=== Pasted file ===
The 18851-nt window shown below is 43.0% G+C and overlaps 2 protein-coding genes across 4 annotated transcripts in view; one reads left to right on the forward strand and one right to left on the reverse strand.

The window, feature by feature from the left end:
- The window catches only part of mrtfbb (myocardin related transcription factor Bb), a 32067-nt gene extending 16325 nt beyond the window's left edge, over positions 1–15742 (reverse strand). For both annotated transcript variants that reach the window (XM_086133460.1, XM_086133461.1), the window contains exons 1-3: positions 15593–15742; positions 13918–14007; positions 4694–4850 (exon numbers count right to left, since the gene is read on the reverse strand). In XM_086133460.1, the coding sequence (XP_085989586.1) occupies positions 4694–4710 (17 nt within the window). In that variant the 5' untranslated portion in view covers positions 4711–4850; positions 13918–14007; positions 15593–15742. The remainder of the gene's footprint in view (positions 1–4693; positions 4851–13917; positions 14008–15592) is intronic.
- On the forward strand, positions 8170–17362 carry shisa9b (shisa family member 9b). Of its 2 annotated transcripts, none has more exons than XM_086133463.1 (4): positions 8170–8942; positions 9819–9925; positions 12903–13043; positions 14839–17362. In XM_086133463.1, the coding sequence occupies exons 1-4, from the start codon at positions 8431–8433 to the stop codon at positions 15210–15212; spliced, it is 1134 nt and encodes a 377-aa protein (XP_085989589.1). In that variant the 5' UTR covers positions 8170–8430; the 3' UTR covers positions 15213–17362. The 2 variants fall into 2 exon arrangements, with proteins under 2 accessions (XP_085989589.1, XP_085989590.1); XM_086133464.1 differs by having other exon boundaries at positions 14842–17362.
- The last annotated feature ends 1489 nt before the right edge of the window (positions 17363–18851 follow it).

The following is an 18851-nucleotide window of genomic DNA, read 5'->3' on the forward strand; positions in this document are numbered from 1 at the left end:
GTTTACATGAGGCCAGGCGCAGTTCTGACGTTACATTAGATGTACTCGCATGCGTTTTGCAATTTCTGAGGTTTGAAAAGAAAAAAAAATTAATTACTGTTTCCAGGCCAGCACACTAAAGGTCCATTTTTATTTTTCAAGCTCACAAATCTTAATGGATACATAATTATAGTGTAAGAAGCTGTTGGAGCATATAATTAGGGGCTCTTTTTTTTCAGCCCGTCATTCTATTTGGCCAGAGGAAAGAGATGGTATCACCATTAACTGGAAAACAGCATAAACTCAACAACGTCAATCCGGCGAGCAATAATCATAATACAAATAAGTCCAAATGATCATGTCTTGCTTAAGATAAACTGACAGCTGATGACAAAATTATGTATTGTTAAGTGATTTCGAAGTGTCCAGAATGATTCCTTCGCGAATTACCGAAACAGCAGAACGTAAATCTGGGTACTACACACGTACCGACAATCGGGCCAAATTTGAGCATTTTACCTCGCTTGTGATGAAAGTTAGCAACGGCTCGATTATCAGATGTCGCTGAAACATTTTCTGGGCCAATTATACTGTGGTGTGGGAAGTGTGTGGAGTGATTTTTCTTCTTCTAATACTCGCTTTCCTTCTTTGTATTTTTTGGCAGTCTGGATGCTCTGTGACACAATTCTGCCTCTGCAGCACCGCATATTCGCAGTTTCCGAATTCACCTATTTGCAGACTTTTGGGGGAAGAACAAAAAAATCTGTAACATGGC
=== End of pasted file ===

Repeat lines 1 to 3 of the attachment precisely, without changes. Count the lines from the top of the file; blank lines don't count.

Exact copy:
The 18851-nt window shown below is 43.0% G+C and overlaps 2 protein-coding genes across 4 annotated transcripts in view; one reads left to right on the forward strand and one right to left on the reverse strand.

The window, feature by feature from the left end:
- The window catches only part of mrtfbb (myocardin related transcription factor Bb), a 32067-nt gene extending 16325 nt beyond the window's left edge, over positions 1–15742 (reverse strand). For both annotated transcript variants that reach the window (XM_086133460.1, XM_086133461.1), the window contains exons 1-3: positions 15593–15742; positions 13918–14007; positions 4694–4850 (exon numbers count right to left, since the gene is read on the reverse strand). In XM_086133460.1, the coding sequence (XP_085989586.1) occupies positions 4694–4710 (17 nt within the window). In that variant the 5' untranslated portion in view covers positions 4711–4850; positions 13918–14007; positions 15593–15742. The remainder of the gene's footprint in view (positions 1–4693; positions 4851–13917; positions 14008–15592) is intronic.